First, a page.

Printing electronics that look and feel like human skin and can “talk” to neurons

Go to the profile of Francisco Molina-Lopez
Jun 18, 2019
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Skin electronics or “e-skin” is an emerging class of electronics that puts the focus on mimicking the properties of skin. As such, e-skin devices must be soft, stretchable, conformable to curved and dynamic surfaces (as it is our skin), and non-toxic. Also, they must potentially be able to cover large areas (skin is the largest organ in the human body after all).

Many efforts are on-going to equip e-skin with the sensing capabilities of natural skin, such as pressure, thermal and humidity sensors. Even more, the concept of “enhanced skin” for humans or robots also foresees including functionalities beyond those of normal human skin, such as biosensing, quick self-healing or even displaying info through a skin-like display. 

When targeting the development of e-skin for human skin replacement, the question of how to achieve communication with neurons arises. The skin serves as our interface with the world, thus it can efficiently communicate with our brain through nerves. Achieving this brain-machine interfacing capability artificially will open new ways in prosthetics, enabling for instance sensitivity to prosthesis. Imagine a prosthetic hand covered by e-skin that could seamlessly connect with our nerves, transmitting signals to our brain and eliminating the phantom limb symptom.

Due to the utilization of non-standard functional materials, the fabrication of e-skin encounters limitations when using conventional microfabrication techniques like photolithography, which requires exposing the whole system to different chemical baths; or evaporation, which is not suitable for most polymers. Hence, finding a fabrication strategy capable of patterning stacks of heterogeneous chemically-sensitive materials over large areas is key for the feasibility of e-skin development. 

In this work we have fabricated soft and stretchable field effect transistor (FET) arrays exclusively from solution by inkjet printing intrinsically stretchable materials: a stretchable ionic version of PEDOT:PSS for electrodes and interconnections; carbon nanotube networks for the channel; and ionic solid-state fluoropolymer as the gate dielectric. The devices show high mobility of 30 cm2 V-1 s-1. Moreover, owing to the ionic nature of the gate dielectric, an electrical double layer is formed that enables low operation voltage of less than 1 V. The FETs display neuromorphic behavior, which suggests that the gate ions dynamics emulate neurotransmitters in the synaptic cleft of neurons. As such, our system could find applications in e-skin with capability to connect directly with neurons and act as an artificial neuron synapse (Figure 1). With this work, we hope to bring ourselves one step closer to the concept of e-skin with neuronal communication.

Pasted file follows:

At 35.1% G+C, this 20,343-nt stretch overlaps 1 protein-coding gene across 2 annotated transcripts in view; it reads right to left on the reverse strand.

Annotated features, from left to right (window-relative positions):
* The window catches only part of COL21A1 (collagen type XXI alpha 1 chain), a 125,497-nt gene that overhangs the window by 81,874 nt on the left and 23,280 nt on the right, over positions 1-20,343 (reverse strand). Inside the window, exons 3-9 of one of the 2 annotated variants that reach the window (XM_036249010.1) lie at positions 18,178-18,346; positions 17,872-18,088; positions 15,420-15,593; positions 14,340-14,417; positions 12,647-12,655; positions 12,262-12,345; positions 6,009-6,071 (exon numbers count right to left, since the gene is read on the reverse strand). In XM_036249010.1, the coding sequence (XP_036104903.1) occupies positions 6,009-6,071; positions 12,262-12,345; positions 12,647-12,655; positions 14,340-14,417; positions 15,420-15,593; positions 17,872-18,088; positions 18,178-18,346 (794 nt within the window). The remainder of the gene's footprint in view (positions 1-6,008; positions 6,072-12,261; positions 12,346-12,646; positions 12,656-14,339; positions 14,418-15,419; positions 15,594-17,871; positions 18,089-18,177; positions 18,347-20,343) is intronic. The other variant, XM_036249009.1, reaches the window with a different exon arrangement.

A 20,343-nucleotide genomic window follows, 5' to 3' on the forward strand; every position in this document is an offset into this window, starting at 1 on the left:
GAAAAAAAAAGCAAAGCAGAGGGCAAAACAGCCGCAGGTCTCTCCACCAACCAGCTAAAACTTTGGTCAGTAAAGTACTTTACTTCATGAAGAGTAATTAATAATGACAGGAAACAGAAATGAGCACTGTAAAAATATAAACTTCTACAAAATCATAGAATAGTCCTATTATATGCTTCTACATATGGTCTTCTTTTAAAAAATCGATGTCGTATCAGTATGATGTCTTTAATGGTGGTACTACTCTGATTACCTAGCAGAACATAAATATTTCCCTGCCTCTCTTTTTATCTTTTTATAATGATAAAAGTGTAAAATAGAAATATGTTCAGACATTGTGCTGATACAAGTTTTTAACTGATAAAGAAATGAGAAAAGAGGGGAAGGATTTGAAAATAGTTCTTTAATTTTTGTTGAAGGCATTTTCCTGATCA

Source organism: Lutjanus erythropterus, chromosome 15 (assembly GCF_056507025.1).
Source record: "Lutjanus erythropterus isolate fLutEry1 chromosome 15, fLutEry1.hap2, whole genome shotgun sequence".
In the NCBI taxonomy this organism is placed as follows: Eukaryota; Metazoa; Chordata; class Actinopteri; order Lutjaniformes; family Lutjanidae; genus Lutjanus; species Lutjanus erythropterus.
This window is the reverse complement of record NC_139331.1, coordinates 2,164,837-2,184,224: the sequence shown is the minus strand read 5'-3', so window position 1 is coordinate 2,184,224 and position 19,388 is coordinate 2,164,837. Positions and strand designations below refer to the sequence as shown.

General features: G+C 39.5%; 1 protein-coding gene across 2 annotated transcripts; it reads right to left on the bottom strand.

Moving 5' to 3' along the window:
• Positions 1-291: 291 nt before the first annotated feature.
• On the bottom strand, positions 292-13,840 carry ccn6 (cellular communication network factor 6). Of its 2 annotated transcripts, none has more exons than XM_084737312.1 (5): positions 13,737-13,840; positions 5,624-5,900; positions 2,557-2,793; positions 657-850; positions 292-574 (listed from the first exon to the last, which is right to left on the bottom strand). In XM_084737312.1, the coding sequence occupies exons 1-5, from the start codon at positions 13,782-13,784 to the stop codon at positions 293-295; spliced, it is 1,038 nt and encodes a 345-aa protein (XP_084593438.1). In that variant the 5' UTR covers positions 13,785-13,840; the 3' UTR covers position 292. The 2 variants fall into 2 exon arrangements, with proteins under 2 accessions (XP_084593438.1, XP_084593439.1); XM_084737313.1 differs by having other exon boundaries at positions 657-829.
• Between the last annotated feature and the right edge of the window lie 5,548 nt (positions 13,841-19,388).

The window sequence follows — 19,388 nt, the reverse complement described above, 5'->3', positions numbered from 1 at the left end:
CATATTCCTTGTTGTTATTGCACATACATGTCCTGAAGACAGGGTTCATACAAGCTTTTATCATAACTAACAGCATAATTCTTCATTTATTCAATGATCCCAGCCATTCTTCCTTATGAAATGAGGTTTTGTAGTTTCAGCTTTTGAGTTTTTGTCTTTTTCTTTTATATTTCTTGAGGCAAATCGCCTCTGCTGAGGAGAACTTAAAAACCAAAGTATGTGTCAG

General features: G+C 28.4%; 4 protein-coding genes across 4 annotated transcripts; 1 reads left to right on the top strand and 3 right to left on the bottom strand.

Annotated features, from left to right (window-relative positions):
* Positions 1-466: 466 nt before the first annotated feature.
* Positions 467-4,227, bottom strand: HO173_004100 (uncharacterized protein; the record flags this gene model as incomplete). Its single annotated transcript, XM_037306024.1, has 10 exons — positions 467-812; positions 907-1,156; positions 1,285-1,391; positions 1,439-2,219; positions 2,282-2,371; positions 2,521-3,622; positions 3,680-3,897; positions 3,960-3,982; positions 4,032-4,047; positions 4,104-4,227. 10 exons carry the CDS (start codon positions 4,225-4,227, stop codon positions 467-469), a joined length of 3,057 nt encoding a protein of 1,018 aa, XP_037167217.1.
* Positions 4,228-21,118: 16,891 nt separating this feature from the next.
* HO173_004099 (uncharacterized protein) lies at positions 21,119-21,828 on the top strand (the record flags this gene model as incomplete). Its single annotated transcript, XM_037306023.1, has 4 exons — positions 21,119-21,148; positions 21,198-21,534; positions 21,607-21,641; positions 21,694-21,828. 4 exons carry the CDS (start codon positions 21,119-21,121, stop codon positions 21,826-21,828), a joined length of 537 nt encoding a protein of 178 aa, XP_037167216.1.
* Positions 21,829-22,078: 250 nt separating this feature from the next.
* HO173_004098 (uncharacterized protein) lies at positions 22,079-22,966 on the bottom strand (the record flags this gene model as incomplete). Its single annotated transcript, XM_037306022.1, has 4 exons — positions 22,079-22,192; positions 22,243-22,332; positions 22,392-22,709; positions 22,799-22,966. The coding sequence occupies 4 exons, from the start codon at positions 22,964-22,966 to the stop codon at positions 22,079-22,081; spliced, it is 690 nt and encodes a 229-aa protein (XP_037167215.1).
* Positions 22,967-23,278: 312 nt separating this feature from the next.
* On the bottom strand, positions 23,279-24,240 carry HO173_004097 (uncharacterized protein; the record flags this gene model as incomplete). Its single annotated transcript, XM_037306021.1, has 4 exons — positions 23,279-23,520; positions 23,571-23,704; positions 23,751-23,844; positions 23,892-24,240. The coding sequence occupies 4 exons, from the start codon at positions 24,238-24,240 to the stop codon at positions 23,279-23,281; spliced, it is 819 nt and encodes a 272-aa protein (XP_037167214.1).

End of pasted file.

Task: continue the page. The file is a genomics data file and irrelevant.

If you would like to know more, please check our paper published in Nature Communications: Inkjet-printed stretchable and low voltage synaptic transistor array (https://www.nature.com/articles/s41467-019-10569-3


Concept
Figure 1. Sketch describing the concept of inkjet-printed stretchable neuromorphic transistors for e-skin brain-machine interface.



Go to the profile of Francisco Molina-Lopez

Francisco Molina-Lopez

Professor, KU Leuven

The goal of my research is modeling, fabrication and characterization of printed, flexible/stretchable and organic electronics. This includes the development of solution-processed energy harvesters, transistors, and sensors. I have also experience in material characterization of polymers and carbon-based materials for electronics. My interests lie in multidisciplinary approaches for the development of unconventional electronics for applications in energy, communications, bio-medicine and large-area electronics.

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